The martyrs, he said, “also remind us that despite our different beliefs and convictions, all of us are called to seek the truth, to work for justice and reconciliation and to respect, protect and help one another as members of our one human family.”

On the third evening of his three-nation trip to Africa, Pope Francis said he wanted to draw attention to Africa as a whole, and not just to the continent’s problems. He praised Uganda particularly for welcoming refugees and allowing them to work.

“Our world, caught up in wars, violence and various forms of injustice is witnessing an unprecedented movement of peoples,” he said. “How we deal with them is a test of our humanity, our respect for human dignity and above all our solidarity with our brothers and sisters in need.”

As he did earlier in Kenya, the pope also urged African leaders to dedicate themselves to ensuring education and employment for their young people, the majority of the continent’s population.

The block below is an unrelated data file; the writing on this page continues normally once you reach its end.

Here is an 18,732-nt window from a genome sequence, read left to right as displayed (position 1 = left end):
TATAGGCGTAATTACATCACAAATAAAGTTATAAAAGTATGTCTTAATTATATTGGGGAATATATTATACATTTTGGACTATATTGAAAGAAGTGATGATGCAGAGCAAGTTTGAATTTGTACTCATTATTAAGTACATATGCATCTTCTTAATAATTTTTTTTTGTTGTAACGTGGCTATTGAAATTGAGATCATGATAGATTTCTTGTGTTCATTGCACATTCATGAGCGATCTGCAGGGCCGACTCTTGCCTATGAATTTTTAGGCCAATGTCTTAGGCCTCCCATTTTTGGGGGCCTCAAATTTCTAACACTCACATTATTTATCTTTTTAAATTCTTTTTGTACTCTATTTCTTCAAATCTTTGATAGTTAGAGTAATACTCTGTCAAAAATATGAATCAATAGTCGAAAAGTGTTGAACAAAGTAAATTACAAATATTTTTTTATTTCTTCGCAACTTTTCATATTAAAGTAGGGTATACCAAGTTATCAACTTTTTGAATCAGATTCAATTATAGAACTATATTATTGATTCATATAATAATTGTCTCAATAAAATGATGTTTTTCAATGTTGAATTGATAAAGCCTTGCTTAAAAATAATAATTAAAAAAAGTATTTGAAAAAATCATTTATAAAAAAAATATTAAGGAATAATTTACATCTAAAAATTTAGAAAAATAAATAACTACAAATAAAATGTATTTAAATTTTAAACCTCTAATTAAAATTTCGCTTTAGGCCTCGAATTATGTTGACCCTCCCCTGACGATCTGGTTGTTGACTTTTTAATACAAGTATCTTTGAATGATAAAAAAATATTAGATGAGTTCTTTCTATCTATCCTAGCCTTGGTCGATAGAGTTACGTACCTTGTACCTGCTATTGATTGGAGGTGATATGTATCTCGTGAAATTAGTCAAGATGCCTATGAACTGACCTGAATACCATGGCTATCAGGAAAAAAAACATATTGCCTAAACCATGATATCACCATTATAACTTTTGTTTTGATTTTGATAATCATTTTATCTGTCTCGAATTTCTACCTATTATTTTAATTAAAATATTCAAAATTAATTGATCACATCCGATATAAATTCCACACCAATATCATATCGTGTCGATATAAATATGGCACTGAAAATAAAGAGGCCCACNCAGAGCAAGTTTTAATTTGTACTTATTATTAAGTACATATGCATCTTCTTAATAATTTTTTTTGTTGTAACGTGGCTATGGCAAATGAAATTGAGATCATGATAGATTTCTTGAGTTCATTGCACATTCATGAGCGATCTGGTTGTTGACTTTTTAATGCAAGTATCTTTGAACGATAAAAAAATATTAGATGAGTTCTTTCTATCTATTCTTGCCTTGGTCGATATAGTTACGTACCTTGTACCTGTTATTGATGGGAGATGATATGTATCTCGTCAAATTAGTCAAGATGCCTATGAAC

Pope Francis said his prayer was that all Ugandans “will always prove worthy of the values which have shaped the soul of your nation.”

The exuberance of the dancers at the airport was only a tiny hint of the welcome Uganda had in store for the pope: Hundreds of thousands of people waited for hours along the entire 27-mile stretch of road leading from the State House to the Munyonyo neighborhood of Kampala.

Munyonyo is the place where King Mwanga condemned the martyrs to death. As the dark of night settled in outside a shrine run by the Conventual Franciscans, Pope Francis greeted hundreds of catechists holding candles.

He told the representatives of Uganda’s 14,000 catechists, many of whom administer remote communities that have no priest, that theirs is a holy work.

“Thank you for the sacrifices which you and your families make,” he told them. It is particularly beautiful that they teach children to pray and help parents raise their children in the faith.

To be effective, Pope Francis said, a catechist must be an example of love, faith and mercy and not just a good and eloquent teacher.

The pope told the catechists to be strong like the martyrs, “go forth without fear to every town and village in this country to spread the good seed of God’s word.”

 

Follow Wooden on Twitter: @Cindy_Wooden.